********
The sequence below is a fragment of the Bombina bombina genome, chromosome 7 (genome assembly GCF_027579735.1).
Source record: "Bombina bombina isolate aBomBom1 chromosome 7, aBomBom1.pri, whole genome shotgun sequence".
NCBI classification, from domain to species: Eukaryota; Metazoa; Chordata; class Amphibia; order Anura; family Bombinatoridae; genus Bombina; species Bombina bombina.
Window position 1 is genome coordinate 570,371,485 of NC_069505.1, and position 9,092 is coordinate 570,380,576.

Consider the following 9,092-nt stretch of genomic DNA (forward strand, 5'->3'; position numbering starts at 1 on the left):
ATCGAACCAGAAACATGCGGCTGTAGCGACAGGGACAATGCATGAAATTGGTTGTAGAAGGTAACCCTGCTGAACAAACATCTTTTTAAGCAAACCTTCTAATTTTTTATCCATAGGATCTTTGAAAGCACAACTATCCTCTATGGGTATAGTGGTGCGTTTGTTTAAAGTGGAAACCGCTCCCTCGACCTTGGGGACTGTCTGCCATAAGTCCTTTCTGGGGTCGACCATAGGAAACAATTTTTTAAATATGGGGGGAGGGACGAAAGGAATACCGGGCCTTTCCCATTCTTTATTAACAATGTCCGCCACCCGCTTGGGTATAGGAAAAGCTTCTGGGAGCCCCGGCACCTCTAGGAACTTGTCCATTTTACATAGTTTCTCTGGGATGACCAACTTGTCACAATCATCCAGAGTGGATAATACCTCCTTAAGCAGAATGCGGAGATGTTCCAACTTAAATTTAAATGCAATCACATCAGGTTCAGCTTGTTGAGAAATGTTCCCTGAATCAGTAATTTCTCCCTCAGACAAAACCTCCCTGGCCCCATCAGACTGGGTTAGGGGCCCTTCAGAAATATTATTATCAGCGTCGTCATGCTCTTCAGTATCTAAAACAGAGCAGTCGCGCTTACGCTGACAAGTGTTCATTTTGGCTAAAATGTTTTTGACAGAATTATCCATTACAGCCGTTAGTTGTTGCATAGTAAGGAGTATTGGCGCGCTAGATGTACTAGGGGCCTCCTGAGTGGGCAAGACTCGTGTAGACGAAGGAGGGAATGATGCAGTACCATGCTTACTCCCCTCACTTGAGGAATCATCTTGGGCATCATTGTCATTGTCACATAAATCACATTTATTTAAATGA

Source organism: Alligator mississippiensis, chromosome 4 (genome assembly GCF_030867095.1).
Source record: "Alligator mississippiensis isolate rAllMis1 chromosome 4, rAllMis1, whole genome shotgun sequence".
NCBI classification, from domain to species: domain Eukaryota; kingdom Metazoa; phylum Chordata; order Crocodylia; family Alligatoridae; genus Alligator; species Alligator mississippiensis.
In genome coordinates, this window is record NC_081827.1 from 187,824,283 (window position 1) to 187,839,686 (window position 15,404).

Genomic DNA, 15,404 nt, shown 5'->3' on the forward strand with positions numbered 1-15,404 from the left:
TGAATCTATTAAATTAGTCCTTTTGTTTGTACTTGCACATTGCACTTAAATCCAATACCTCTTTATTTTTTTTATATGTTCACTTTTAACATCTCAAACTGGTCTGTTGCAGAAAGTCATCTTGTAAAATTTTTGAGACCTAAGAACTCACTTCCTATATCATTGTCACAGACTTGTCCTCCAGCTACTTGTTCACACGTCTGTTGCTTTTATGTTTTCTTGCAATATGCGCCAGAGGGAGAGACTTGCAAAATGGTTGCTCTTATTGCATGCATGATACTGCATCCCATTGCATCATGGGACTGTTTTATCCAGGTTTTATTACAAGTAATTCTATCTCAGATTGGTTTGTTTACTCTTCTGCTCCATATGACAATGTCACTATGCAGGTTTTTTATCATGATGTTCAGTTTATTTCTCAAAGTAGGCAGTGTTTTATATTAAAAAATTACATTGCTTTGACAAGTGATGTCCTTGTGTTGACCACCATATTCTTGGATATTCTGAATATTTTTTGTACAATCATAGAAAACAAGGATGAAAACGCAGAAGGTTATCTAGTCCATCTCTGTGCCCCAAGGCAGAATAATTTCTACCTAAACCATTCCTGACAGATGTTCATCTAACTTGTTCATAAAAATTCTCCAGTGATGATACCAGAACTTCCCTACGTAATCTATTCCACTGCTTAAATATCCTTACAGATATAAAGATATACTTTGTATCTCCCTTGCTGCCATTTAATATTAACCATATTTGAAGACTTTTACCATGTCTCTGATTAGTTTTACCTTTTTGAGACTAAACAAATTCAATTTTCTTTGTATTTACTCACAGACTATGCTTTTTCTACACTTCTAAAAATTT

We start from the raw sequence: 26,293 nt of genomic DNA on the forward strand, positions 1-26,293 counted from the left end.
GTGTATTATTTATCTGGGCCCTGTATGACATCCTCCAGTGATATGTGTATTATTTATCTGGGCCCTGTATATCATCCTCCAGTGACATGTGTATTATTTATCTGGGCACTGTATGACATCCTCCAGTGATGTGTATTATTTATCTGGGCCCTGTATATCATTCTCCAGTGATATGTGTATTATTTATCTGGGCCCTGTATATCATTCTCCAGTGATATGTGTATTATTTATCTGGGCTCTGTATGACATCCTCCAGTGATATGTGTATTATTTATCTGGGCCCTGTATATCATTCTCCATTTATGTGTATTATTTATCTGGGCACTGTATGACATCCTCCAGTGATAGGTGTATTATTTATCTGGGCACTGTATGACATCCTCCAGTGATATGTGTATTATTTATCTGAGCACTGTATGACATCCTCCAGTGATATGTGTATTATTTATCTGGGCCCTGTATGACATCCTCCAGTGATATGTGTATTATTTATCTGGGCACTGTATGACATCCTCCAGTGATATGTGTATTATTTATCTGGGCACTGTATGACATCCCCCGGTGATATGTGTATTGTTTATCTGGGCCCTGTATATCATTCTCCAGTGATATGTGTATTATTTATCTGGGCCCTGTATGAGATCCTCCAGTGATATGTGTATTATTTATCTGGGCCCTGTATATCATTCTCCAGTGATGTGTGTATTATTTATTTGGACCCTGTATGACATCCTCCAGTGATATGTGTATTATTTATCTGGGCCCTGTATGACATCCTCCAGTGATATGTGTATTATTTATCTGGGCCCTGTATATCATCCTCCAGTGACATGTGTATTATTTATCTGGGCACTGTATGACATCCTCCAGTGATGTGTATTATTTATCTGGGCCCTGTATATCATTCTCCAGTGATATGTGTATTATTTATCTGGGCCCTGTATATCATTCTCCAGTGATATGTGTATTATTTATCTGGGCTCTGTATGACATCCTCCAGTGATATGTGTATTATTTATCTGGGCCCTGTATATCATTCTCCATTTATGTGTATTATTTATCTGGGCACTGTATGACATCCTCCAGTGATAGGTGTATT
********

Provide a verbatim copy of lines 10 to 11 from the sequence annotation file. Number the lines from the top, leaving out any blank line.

In genome coordinates, this window is record NC_081827.1 from 187,824,283 (window position 1) to 187,839,686 (window position 15,404).

Genomic DNA, 15,404 nt, shown 5'->3' on the forward strand with positions numbered 1-15,404 from the left: